Clubmaker’s Classroom: Proper Wood Fitting = More Effective Golf

with Don Irving, Artisan Golf 

If you spend any amount of time watching golf on television, you already know that the subject most talked about by the commentators and by the advertisers is the massive distance the Pros get with their drivers.  However, in the last few tournaments of 2018, I did notice that quite a few shots off the tee were made with a 3 wood (3w). I would submit that the pros hit 3w’s off the tee for maximum control without giving much in the way of distance. This got me thinking about fairway woods in general and how they relate to the average golfer.  First, I would like to address a comment that I frequently hear from many golfers: “I hit my 3w as far as my driver”. Is this what is happening or are golfers being too hard on themselves?

Having fitted hundreds of golfers over the years, I can tell you that this is exactly what is happening. The 3w IS going further than the driver. But how can this be? A driver should go further than a 3w, shouldn’t it? Of course, it should. But it does not always go further or even as far as a 3w for several reasons. First, you have to understand that distance is a function of club speed, launch angle and spin rate. A problem that faces many golfers is that they are not able to generate any more significant clubhead speed with their drivers than they do with their 3w’s. Without an increase in club speed, and therefore, ball speed you will not see any appreciable difference in distance. Given that a 3w has about 12-15 grams more mass than a driver, the 3w often out hits the driver, because distance is a function of clubhead speed and clubhead weight.

Well, that may sound kind of discouraging. But all is not lost. When hit properly a driver will produce more carry distance or at worst the same carry distance as a 3w, but with a lower ball spin rate and a shallower landing angle. So, even if the carry distance is the same the total distance will be greater with a driver, because of a greater roll out factor.

One of the reasons for lack of distance for your driver is the quality of the shot at impact. Drivers are generally too long for the golfer’s skill level. Manufacturers generally set a driver length at 45-46”. This length is way to long for the average golfer. On the PGA Tour, the average length of a driver is 44.5”. It is much easier to strike the ball in the center of the face with a shorter driver. A driver that is not struck off the center of the face will produce less distance than a 3w that is struck on the sweet spot even if the driver has a higher clubhead speed. Impact position for a driver and a 3w or for any other club for that matter is of the utmost importance.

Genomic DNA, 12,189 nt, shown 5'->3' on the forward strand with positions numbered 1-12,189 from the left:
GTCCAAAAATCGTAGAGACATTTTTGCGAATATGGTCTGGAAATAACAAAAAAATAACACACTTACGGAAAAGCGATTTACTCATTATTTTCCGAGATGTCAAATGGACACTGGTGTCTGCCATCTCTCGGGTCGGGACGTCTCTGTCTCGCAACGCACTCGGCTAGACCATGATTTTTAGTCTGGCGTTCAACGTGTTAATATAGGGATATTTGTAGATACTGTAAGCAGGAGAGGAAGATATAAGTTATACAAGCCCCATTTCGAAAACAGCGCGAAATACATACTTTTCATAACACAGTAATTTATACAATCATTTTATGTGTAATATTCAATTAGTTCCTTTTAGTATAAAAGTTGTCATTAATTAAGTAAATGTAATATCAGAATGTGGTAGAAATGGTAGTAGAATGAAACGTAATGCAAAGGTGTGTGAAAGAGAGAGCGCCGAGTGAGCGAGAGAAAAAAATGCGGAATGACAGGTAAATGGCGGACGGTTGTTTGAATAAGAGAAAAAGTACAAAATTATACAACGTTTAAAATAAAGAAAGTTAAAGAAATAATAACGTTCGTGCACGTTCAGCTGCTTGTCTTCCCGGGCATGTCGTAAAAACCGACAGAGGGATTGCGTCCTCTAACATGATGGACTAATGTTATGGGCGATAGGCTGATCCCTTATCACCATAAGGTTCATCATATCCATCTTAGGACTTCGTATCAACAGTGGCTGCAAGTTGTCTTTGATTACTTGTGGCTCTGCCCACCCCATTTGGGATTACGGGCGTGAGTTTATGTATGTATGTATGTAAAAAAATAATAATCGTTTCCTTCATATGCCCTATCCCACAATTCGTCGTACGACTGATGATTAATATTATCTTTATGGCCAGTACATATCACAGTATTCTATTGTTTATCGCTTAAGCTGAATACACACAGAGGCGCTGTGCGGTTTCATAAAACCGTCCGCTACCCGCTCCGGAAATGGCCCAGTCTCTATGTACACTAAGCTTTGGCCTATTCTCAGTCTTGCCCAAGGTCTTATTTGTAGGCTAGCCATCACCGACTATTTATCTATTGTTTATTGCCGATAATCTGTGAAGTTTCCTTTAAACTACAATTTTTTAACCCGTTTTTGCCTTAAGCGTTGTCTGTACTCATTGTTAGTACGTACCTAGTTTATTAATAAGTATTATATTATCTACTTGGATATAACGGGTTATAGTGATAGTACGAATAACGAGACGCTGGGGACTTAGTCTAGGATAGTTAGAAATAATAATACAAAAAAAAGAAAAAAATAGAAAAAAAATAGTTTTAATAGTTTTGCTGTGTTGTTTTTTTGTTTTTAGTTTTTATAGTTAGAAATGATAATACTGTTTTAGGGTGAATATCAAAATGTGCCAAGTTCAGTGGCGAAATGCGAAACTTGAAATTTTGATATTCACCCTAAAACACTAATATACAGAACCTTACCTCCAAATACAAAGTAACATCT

One other reason your 3w may be outperforming your driver, as mentioned earlier, is ball spin rate. If you are hitting down on the ball with your driver with a clubhead with too much dynamic loft (i.e., the actual loft of the clubhead at impact) you are more likely producing so much ball spin that your drive balloons and has little to no roll out

The potential of the 3w changes radically when you are not hitting it off the tee. A 3w can be very difficult to hit off the fairway. It has limited loft and has quite a long shaft at 43”. Many golfers find it difficult to hit a 3w off anything less than a perfect lie and often have a hard time with getting the ball airborne with a solid impact. If you are in this group, I would suggest using a more lofted fairway wood, such as a 4w or a 5w. The higher loft and shorter length may be all you need to solve this problem. I often tell my customers that a 3w off the fairway is the most difficult club in the bag to hit. Sometimes a 4w, 7w combo or a 5w/9w combo is more effective.

Higher Lofted Woods

If you love hitting fairway woods, you can also consider even higher lofted woods such as an 11w, a 13w or a 15w or even higher. Many golfers find they are much more consistent with fairway woods than they are with hybrids and opt to carry higher lofted woods. The low and rearward center of gravity as well as the higher loft on a fairway wood will help those who have difficulty getting the ball in the air. When you hit approach shots with high lofted fairway woods, the higher ball flight will result in a shot that will hold the green without much roll out. Just as it is true that sometimes a golfer can hit further with a 3W off a tee than his driver, there are other anomalies in woods. A player with a slower swing speed can often hit a 7W further than a 3W. A key factor in this is the loft of the 7W.  With woods it is important to experiment, see what works best for you.

Each golfer is unique. What works for your playing partner, or certainly what works for the pros, may not be what is best for you. Set makeup varies greatly from golfer to golfer. To find out how fairway woods can improve your game visit a professional clubfitter in your area and find out if higher lofted fairway woods can help produce a lower score for you!



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